By Manning Harris

My grandmother used to say that the quickest way to lose friends is to engage in arguments about religion; and a very wise minister I knew enjoyed wryly pointing out that organized religion is the single biggest cause of insanity in the world.

If either of these statements makes you uncomfortable, you can see what a thorny task playwright Geoffrey Nauffts had in creating his play “Next Fall,” now playing at Actor’s Express through February 11.  Here we have two gay men:  Luke (Joe Sykes), a young struggling New York actor who’s a committed Christian; and his partner Adam (Mitchell Anderson), an older man with a bit of a Margo Channing complex (“I’m 40—4-0.” Remember?) who is also an atheist.  How can they be together?  Wouldn’t there be raging conflict from the get-go?

Well, they love each other.  Yes, there are arguments and quite heated discussions; but to their credit, they show us that such relationships are possible.  And as Artistic Director Freddie Ashley notes in the program, “in these polarized times, it is an empowering and valuable message.”

But the sanctity of the family is a religion all by itself, often an exclusionary one.  When Luke is in a serious automobile accident and in intensive care at Beth Israel Hospital, his family and hometown Florida friends begin to gather, and guess what—the family knows nothing about Adam or Luke’s sexual orientation.

Director Kate Warner has assembled a fine cast:  In addition to Mr. Anderson and Mr. Sykes, we now have Luke’s  divorced parents, Butch (William S. Murphey) and Arlene (Patricia French).  Butch  is fiercely fundamentalist, and Arlene is delightfully quirky and colorful.  Holly (Jennifer Levison) owns a candle store and is Adam’s good pal; Brandon (John Benzinger) is an old friend of Luke’s who seems ambiguous (at best) in his acceptance of not only Luke and Adam’s relationship, but of himself.  This is a fairly tepid character which doesn’t begin to tap Mr. Benzinger’s proven talents.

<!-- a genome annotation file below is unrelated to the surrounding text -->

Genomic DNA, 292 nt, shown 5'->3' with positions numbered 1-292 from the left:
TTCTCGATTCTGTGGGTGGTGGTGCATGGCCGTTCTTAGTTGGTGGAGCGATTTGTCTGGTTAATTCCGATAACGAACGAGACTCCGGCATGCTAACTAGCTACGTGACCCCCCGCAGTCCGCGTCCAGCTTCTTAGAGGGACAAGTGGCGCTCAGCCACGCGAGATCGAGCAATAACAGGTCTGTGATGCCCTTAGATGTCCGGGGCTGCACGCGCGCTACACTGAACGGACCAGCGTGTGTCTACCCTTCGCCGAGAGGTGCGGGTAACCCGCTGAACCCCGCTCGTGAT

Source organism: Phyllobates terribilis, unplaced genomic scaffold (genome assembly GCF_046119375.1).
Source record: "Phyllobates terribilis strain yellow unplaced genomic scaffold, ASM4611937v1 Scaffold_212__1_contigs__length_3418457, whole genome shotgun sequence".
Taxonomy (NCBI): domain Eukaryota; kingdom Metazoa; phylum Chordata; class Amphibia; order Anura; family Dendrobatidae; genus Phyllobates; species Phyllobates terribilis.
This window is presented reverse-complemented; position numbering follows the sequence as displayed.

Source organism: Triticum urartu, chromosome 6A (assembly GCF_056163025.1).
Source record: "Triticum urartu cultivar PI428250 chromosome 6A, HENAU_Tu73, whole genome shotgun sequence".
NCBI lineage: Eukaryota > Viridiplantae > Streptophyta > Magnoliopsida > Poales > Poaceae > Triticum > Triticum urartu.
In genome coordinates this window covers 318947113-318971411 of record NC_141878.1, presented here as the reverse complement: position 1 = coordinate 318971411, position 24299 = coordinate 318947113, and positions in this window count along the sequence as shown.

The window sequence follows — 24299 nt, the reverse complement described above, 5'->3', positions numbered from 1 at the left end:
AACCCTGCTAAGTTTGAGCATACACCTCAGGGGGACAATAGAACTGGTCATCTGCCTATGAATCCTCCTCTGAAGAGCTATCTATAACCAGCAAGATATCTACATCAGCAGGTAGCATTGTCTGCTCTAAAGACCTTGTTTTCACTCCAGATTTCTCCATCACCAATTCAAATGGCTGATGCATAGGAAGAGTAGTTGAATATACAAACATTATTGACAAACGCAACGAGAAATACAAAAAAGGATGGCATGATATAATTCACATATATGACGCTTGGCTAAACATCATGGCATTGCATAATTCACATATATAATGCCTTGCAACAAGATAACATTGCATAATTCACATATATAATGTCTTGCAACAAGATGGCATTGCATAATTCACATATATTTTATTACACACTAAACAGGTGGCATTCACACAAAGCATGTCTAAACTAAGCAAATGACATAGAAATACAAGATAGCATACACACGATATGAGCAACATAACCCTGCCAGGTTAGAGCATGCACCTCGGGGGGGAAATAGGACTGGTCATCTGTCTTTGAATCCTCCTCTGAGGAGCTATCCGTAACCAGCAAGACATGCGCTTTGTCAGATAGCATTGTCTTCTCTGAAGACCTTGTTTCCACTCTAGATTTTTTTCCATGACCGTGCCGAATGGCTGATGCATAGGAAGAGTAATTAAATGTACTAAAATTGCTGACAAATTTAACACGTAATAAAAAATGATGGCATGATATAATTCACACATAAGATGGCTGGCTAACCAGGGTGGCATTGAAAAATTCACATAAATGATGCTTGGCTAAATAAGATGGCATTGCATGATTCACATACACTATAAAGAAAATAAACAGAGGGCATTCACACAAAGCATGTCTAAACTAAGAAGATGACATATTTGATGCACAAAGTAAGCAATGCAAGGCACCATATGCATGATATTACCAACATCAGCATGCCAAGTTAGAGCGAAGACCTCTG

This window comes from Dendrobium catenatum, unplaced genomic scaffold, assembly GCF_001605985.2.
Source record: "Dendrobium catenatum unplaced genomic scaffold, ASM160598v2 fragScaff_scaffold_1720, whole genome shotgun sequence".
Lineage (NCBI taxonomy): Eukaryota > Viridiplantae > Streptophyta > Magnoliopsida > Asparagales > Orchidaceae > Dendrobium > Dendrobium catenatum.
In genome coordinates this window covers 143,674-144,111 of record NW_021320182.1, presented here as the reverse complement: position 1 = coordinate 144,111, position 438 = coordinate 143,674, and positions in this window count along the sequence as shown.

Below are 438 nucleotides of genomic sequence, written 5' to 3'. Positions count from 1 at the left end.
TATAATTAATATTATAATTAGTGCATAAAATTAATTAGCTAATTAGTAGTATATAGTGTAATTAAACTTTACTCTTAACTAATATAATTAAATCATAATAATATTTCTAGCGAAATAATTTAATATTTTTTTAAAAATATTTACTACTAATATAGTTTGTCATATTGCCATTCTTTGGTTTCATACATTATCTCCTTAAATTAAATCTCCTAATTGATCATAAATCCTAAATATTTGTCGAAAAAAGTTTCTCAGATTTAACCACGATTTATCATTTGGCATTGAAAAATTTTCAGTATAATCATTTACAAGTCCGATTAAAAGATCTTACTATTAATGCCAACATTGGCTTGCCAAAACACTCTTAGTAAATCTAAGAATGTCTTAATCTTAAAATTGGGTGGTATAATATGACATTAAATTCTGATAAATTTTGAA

There are flashbacks, quite effective, such as Luke’s desperately trying to “de-gay” his and Adam’s apartment; also Luke’s praying before meals—and after sex—much to Adam’s chagrin.  There’s a moment reminiscent of the nightmare years of the AIDS crisis, when only “family” was allowed admittance into the patient’s room—and that did not include Adam.

I’m not crazy about the set, which seems to needlessly distance the audience from the characters, especially in the hospital scenes; I’m sure that could have been remedied somehow.  And at times the pace is just a tad slow.

But there’s a wonderful climatic moment between Adam and Butch (Luke’s father); and most impressive and moving of all is the love between Luke and Adam, which transcends their “faith-based” differences.  This love begins to spread its warmth among the disparate characters assembled.  “Next Fall” doesn’t exactly knock you out; it does, however, draw you in, and you’ll probably leave with some worthwhile questions.  Playwright Nauffts would be pleased.

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Collin Kelley

Collin Kelley has been the editor of Atlanta Intown for two decades and has been a journalist and freelance writer for 35 years. He’s also an award-winning poet and novelist.